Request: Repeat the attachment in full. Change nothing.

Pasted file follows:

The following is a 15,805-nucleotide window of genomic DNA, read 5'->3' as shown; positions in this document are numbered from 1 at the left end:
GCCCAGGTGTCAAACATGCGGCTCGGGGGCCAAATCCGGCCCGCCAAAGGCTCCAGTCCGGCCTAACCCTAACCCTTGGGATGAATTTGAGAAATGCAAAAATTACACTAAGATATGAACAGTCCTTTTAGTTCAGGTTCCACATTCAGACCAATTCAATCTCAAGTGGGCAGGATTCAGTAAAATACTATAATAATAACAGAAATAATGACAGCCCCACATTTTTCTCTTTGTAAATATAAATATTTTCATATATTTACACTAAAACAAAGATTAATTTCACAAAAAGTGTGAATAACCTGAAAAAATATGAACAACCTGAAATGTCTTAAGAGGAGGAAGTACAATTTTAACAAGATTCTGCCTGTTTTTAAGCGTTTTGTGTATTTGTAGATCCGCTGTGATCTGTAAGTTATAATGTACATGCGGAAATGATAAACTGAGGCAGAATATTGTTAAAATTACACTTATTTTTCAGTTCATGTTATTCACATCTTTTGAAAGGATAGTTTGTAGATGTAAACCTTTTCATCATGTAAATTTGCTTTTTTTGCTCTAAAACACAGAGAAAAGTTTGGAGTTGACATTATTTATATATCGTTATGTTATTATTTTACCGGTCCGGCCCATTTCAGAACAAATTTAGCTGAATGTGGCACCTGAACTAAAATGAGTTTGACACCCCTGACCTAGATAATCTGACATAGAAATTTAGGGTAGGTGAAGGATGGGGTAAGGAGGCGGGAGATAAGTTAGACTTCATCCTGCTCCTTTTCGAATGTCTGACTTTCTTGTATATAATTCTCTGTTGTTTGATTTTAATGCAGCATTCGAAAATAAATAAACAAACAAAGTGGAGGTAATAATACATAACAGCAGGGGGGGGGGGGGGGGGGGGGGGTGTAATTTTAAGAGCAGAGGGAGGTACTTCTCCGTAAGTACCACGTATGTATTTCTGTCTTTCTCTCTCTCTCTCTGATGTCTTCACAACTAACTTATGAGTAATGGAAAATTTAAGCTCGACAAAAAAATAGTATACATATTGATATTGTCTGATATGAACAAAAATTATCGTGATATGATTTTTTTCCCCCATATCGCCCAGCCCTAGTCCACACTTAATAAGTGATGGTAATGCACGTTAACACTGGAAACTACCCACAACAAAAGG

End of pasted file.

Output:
The following is a 15,805-nucleotide window of genomic DNA, read 5'->3' as shown; positions in this document are numbered from 1 at the left end:
GCCCAGGTGTCAAACATGCGGCTCGGGGGCCAAATCCGGCCCGCCAAAGGCTCCAGTCCGGCCTAACCCTAACCCTTGGGATGAATTTGAGAAATGCAAAAATTACACTAAGATATGAACAGTCCTTTTAGTTCAGGTTCCACATTCAGACCAATTCAATCTCAAGTGGGCAGGATTCAGTAAAATACTATAATAATAACAGAAATAATGACAGCCCCACATTTTTCTCTTTGTAAATATAAATATTTTCATATATTTACACTAAAACAAAGATTAATTTCACAAAAAGTGTGAATAACCTGAAAAAATATGAACAACCTGAAATGTCTTAAGAGGAGGAAGTACAATTTTAACAAGATTCTGCCTGTTTTTAAGCGTTTTGTGTATTTGTAGATCCGCTGTGATCTGTAAGTTATAATGTACATGCGGAAATGATAAACTGAGGCAGAATATTGTTAAAATTACACTTATTTTTCAGTTCATGTTATTCACATCTTTTGAAAGGATAGTTTGTAGATGTAAACCTTTTCATCATGTAAATTTGCTTTTTTTGCTCTAAAACACAGAGAAAAGTTTGGAGTTGACATTATTTATATATCGTTATGTTATTATTTTACCGGTCCGGCCCATTTCAGAACAAATTTAGCTGAATGTGGCACCTGAACTAAAATGAGTTTGACACCCCTGACCTAGATAATCTGACATAGAAATTTAGGGTAGGTGAAGGATGGGGTAAGGAGGCGGGAGATAAGTTAGACTTCATCCTGCTCCTTTTCGAATGTCTGACTTTCTTGTATATAATTCTCTGTTGTTTGATTTTAATGCAGCATTCGAAAATAAATAAACAAACAAAGTGGAGGTAATAATACATAACAGCAGGGGGGGGGGGGGGGGGGGGGGGTGTAATTTTAAGAGCAGAGGGAGGTACTTCTCCGTAAGTACCACGTATGTATTTCTGTCTTTCTCTCTCTCTCTCTGATGTCTTCACAACTAACTTATGAGTAATGGAAAATTTAAGCTCGACAAAAAAATAGTATACATATTGATATTGTCTGATATGAACAAAAATTATCGTGATATGATTTTTTTCCCCCATATCGCCCAGCCCTAGTCCACACTTAATAAGTGATGGTAATGCACGTTAACACTGGAAACTACCCACAACAAAAGG